Coaching is not a one-size-fits-all experience.
Like cars, coaching programs come in an assortment of different makes and models. The “type” of coaching offered by a coach depends on a multitude of variables that influence how a coaching program is designed - the coach’s approach, the needs of the participants, access to technology, desired price point, and scheduling, to name just a few.
One popular approach is something called group coaching, in which a coach takes a group of people with a shared interest or focus of development through a coaching program or workshop designed around one specific topic. This is a common coaching approach for people who have ADHD. Typically, group coaching combines pure coaching, which is based on the participant’s agenda, with teaching, which is presented as a workshop with potential strategies and tactics. For example, Live Well ADHD is a 6-week coaching program I designed specifically for working professionals with ADHD. Other examples of group coaching programs are mastermind groups, group leadership coaching, and group wellness coaching. ADHD experts Edward Hallowell and John Ratey discuss the benefits of working in a group in their book, Driven to Distraction, writing:
“…a group can supply a tremendous amount of energy. Groups can be like reservoirs of fuel where members can fill up each week.”
How Group Coaching Works
The logistics of group coaching can vary – sometimes groups meet weekly, sometimes they meet monthly. Sometimes group coaching is done virtually online or through the phone, and sometimes it’s conducted in-person with every group member present in the room. The overarching concepts of group coaching, however, always remain constant:
The heart of the group coaching experience is the shared learning experience it offers participants. As a unit, group members go through the coaching program together from start to finish. That means each group member is present to witness the growth and development of everyone else in the group, and have their own growth and development witnessed by the other group members. This leads to a built-in support system for the duration of the group coaching program. Group members offer each other thoughts, potential solutions, or simply encouragement. And, help each other feel connected. Hallowell and Ratey write, “Many people with ADD have trouble finding a place where they feel connected, part of something larger than self. Although people with ADD tend to be outgoing and gregarious, they can also harbor strong feelings of isolation, loneness, and disconnectedness… Groups can provide a sense of belonging, a sense of connectedness.”
The shared learning environment can also bring more accountability for group members than one-on-one or individual coaching. This accountability factor is one of the most important for people with ADHD in a group coaching setting. When you’re reporting your progress back to a group of people whom you’ve grown to trust and admire, it really motivates you to do the work!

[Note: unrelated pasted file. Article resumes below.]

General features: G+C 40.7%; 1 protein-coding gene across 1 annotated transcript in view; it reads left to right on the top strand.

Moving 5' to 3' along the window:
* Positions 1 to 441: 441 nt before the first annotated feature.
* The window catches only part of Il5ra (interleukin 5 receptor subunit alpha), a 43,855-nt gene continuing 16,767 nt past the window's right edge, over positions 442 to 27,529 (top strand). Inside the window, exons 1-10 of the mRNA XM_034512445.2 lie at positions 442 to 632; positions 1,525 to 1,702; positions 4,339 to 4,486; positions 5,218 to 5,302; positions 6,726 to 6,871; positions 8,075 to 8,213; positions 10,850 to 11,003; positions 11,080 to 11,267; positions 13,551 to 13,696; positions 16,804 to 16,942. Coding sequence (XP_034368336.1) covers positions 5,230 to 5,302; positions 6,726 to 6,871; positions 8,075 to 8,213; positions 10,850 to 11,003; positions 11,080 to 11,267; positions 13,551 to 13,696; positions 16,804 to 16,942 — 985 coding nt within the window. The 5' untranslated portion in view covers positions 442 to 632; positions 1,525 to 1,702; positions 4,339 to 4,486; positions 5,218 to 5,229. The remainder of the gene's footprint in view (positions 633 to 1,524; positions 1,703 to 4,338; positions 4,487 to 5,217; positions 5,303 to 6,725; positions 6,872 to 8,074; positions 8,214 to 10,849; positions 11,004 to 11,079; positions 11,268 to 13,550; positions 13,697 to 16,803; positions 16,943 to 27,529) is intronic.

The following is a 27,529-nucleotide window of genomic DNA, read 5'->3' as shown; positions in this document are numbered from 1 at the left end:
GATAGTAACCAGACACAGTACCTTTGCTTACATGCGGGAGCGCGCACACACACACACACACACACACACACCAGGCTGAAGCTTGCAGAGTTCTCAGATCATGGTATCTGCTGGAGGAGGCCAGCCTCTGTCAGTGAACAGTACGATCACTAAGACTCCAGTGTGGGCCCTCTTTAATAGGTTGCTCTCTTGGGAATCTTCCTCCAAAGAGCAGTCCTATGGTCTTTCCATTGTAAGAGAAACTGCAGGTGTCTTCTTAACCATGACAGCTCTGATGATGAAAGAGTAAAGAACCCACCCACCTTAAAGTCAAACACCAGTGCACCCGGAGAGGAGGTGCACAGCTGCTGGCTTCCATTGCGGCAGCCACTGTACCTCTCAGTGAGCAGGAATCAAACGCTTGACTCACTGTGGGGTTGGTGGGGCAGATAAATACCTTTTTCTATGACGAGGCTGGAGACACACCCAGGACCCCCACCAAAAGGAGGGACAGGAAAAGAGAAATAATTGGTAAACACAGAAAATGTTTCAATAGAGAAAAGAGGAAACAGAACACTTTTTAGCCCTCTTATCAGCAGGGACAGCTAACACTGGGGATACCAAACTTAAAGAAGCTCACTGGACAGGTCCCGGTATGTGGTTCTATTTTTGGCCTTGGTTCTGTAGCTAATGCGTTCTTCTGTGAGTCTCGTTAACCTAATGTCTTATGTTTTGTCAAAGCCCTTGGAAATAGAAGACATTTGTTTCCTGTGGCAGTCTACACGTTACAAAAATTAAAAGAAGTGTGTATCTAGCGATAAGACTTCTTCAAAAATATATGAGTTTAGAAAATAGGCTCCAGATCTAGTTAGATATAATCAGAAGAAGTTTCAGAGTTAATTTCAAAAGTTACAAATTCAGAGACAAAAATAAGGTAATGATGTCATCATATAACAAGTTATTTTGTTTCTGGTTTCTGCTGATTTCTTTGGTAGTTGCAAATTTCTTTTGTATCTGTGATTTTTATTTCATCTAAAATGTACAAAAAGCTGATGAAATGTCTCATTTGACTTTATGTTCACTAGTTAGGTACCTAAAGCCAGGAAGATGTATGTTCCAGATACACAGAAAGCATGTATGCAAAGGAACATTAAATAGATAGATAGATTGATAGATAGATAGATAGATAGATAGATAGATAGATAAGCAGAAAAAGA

The shared learning environment is a central tenet to group coaching, but it doesn’t mean everyone is working on the same thing. A group coaching program does not involve group goals. Though the topic of the group coaching program may focus on one area, like managing ADHD in the workplace, that does not mean everyone is working toward the same results. Like they would in individual coaching, each group member sets his or her own goals for their coaching. It is up to each person to identify his or her own areas of development and work with the coach and the rest of the group to construct a plan of action that meets his or her own needs.
Just like there aren’t group goals, a group coaching program does not mean that group members work together outside of the coaching sessions. Rather, participants in a group coaching program come together on a set schedule for coaching sessions, facilitated by the coach. But, each group member works independently to achieve his or her goals outside of the coaching sessions.
The Role of the Coach
Similar to individual coaching, the coach’s role in a group coaching program is to partner with group members in a thought-provoking and creative process focused on inquiry and exploration. This process is designed to support everyone as they make changes, develop goals, make connections and insights, and take action toward where they want to be. In ADHD group coaching, the coach will also augment the coaching process with a focus on ADHD – deepening the groups’ understanding of ADHD and how to manage it more effectively.
Unlike individual coaching, the coach can make use of the shared learning experience to enhance coaching. The group coaching environment allows individuals to share their own experiences and perspectives, which can serve as learning opportunities for the rest of the group. Likewise, group members can engage in discussions with one another about certain concepts they may be struggling with. Of course, it is the coach’s responsibility to facilitate these discussions and ensure that the conversations don’t become unhelpful or unsolicited.
Is Group Coaching Right for You?
The decision to participate in a group coaching program is a personal one. Group coaching feels like a perfect fit for some people, while individual coaching might be better for others. Or, it may depend on a number of other variables such as how much time a person has to devote to coaching, or someone’s financial situation, and even what he or she wants to work on. Sometimes, you can do both – participating in the powerful, shared learning environment of the group and partnering with the coach in a more targeted, individualized coaching program.
If you want to learn more about group coaching for ADHD, check out Live Well ADHD, my 6-week group coaching program for professionals with ADHD, and see if it feels right for you!